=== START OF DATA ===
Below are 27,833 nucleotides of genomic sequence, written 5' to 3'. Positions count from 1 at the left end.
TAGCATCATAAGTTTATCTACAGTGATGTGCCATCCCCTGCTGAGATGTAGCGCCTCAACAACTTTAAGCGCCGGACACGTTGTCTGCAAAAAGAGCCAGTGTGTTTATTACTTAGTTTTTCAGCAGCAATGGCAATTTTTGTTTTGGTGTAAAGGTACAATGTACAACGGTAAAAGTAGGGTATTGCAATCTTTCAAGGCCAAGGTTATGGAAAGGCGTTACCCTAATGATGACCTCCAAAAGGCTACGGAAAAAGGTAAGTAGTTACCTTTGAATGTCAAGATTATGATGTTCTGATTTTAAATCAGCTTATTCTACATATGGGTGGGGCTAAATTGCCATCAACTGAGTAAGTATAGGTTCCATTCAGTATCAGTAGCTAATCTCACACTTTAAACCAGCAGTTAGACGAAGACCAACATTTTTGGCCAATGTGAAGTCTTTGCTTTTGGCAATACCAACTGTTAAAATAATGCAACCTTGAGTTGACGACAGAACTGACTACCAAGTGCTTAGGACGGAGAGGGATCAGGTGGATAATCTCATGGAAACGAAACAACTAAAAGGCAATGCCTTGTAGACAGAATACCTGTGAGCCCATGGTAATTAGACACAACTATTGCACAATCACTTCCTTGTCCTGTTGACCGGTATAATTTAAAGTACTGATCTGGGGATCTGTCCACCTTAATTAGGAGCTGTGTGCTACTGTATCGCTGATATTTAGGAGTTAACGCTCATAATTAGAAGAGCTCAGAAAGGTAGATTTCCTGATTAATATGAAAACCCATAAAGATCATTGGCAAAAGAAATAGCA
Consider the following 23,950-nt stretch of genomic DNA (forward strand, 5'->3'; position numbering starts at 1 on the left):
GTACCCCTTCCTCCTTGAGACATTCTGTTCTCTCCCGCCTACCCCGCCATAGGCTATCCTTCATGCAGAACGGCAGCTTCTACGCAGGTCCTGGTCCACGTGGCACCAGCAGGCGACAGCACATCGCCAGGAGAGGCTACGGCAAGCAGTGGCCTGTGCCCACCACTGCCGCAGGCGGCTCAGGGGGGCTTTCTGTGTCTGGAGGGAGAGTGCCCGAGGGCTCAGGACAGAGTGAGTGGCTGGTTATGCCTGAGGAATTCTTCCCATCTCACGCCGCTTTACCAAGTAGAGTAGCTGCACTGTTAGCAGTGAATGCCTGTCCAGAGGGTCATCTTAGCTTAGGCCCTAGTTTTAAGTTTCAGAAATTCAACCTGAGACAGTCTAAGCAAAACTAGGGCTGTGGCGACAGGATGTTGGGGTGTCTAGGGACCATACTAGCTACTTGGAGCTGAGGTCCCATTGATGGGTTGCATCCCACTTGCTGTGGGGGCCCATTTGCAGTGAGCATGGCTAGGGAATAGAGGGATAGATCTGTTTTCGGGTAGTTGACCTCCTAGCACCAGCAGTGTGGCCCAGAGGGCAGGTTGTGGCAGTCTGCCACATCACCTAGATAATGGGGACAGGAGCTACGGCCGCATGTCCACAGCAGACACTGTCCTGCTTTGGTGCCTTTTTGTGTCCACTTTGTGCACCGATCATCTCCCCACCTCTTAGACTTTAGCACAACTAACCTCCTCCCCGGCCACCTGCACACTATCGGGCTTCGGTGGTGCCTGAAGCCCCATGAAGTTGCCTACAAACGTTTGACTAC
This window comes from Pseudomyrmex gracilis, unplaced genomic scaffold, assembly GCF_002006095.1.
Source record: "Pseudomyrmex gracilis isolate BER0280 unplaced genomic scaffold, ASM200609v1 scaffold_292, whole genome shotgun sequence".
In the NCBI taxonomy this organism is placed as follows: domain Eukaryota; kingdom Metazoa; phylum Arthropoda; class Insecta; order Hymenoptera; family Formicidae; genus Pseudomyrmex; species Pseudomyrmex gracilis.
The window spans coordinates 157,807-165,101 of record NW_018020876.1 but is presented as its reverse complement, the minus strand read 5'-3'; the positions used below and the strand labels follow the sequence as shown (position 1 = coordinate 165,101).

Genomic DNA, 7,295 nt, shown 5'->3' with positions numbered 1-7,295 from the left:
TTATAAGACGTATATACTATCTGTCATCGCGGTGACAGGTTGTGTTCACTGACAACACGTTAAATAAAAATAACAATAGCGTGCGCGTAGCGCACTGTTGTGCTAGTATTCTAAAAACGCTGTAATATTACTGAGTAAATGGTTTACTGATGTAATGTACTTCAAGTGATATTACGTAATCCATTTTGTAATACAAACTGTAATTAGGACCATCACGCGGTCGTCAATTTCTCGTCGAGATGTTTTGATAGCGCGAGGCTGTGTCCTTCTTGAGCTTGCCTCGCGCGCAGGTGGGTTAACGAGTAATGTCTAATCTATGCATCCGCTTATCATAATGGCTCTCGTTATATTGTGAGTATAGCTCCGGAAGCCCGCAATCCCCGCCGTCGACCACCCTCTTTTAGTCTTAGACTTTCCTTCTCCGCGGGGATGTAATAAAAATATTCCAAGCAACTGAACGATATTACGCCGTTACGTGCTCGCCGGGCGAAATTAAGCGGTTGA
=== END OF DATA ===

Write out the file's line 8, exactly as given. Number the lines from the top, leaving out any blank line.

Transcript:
The window spans coordinates 157,807-165,101 of record NW_018020876.1 but is presented as its reverse complement, the minus strand read 5'-3'; the positions used below and the strand labels follow the sequence as shown (position 1 = coordinate 165,101).